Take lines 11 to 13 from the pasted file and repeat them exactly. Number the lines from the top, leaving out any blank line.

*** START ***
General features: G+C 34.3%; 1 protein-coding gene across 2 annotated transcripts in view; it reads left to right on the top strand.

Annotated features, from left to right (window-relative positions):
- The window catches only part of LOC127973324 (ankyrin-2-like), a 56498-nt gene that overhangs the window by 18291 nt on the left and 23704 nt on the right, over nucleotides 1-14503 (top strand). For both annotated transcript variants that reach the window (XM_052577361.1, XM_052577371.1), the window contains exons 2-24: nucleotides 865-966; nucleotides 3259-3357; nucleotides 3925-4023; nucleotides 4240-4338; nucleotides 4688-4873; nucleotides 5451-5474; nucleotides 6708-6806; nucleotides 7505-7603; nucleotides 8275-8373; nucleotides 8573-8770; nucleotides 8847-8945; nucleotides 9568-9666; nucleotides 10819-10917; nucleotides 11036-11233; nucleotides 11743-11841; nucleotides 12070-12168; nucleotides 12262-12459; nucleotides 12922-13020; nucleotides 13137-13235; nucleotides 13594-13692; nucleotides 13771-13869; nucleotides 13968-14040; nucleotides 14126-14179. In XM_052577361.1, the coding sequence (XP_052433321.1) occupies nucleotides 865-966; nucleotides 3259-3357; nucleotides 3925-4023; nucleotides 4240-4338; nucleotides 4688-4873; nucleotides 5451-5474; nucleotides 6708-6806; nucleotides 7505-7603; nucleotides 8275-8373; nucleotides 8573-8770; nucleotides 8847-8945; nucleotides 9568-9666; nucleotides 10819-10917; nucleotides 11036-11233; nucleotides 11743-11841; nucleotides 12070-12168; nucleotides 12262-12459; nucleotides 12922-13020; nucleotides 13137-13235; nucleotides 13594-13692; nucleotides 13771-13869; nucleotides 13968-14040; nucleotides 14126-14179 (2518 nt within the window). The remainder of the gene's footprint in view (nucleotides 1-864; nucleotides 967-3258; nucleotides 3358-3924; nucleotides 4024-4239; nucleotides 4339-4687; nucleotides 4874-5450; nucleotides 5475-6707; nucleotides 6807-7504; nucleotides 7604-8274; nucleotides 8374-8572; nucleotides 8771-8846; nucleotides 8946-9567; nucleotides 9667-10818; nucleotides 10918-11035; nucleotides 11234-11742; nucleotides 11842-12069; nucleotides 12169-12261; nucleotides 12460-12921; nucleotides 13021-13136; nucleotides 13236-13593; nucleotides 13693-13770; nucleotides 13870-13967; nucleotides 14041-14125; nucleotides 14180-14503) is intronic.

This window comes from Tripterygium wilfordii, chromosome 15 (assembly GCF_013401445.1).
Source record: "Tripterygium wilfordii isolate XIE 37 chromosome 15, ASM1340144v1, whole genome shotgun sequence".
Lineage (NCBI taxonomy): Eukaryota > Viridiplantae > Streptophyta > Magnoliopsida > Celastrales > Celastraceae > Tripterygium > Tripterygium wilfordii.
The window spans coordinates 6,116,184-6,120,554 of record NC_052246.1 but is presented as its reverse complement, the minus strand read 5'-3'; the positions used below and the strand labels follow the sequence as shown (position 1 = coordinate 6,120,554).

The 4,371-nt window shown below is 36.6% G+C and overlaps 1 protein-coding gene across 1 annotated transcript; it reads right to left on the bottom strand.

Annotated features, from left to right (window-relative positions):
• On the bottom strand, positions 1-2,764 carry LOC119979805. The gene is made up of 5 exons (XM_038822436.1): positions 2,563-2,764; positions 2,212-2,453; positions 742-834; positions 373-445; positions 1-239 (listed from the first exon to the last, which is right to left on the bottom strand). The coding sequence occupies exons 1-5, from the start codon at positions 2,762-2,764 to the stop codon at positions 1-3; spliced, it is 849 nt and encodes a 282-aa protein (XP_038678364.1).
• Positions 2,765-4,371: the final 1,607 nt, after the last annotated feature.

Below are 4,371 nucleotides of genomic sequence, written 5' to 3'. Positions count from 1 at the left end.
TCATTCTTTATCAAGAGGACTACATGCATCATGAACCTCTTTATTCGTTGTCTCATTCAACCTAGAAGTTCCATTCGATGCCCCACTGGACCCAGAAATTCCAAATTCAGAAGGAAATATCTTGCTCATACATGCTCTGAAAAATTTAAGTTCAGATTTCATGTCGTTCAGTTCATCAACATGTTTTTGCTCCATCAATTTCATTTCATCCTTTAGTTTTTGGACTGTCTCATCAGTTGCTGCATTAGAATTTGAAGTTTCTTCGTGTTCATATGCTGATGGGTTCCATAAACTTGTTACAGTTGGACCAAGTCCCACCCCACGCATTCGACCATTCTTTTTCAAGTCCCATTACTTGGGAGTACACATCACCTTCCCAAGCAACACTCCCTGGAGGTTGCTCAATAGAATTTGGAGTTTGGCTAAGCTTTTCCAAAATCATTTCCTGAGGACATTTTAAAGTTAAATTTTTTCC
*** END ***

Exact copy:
• Positions 2,765-4,371: the final 1,607 nt, after the last annotated feature.

Below are 4,371 nucleotides of genomic sequence, written 5' to 3'. Positions count from 1 at the left end.
TCATTCTTTATCAAGAGGACTACATGCATCATGAACCTCTTTATTCGTTGTCTCATTCAACCTAGAAGTTCCATTCGATGCCCCACTGGACCCAGAAATTCCAAATTCAGAAGGAAATATCTTGCTCATACATGCTCTGAAAAATTTAAGTTCAGATTTCATGTCGTTCAGTTCATCAACATGTTTTTGCTCCATCAATTTCATTTCATCCTTTAGTTTTTGGACTGTCTCATCAGTTGCTGCATTAGAATTTGAAGTTTCTTCGTGTTCATATGCTGATGGGTTCCATAAACTTGTTACAGTTGGACCAAGTCCCACCCCACGCATTCGACCATTCTTTTTCAAGTCCCATTACTTGGGAGTACACATCACCTTCCCAAGCAACACTCCCTGGAGGTTGCTCAATAGAATTTGGAGTTTGGCTAAGCTTTTCCAAAATCATTTCCTGAGGACATTTTAAAGTTAAATTTTTTCC